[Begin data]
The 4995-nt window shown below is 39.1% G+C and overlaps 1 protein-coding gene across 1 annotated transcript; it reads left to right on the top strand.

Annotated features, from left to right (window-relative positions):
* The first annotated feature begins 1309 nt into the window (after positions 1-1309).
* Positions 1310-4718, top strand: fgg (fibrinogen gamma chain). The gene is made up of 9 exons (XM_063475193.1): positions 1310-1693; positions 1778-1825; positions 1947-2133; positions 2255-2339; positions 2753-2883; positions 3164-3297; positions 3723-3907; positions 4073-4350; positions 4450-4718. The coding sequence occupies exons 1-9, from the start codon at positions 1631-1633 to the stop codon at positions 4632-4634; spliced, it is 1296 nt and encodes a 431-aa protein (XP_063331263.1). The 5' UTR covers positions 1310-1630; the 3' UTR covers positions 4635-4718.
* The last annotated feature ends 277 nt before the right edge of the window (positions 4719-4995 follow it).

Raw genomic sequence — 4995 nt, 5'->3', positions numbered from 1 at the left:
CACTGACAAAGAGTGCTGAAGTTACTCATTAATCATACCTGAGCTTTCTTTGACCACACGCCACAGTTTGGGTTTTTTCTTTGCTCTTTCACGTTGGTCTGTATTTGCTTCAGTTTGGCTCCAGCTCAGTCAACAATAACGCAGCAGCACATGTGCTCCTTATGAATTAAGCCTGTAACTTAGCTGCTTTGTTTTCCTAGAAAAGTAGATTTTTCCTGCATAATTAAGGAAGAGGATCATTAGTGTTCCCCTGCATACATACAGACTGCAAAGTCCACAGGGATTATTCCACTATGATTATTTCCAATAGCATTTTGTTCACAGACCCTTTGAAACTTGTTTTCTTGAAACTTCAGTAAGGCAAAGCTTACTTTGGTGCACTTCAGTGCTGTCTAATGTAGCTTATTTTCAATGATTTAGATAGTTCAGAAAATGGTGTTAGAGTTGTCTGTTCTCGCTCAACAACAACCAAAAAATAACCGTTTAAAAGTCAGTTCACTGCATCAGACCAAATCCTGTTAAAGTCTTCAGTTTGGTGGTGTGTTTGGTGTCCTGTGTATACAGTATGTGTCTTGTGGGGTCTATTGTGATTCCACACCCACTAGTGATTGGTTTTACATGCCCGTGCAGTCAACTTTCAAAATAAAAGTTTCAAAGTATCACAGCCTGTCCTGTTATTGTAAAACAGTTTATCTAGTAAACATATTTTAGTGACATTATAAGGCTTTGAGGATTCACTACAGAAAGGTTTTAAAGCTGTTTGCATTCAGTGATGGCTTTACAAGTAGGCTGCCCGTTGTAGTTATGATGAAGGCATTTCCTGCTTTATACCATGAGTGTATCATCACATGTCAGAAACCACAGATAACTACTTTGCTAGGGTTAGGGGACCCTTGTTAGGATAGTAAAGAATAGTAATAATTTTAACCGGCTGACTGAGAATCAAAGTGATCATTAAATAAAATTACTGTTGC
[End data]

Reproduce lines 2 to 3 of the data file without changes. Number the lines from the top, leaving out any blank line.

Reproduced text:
Annotated features, from left to right (window-relative positions):
* The first annotated feature begins 1309 nt into the window (after positions 1-1309).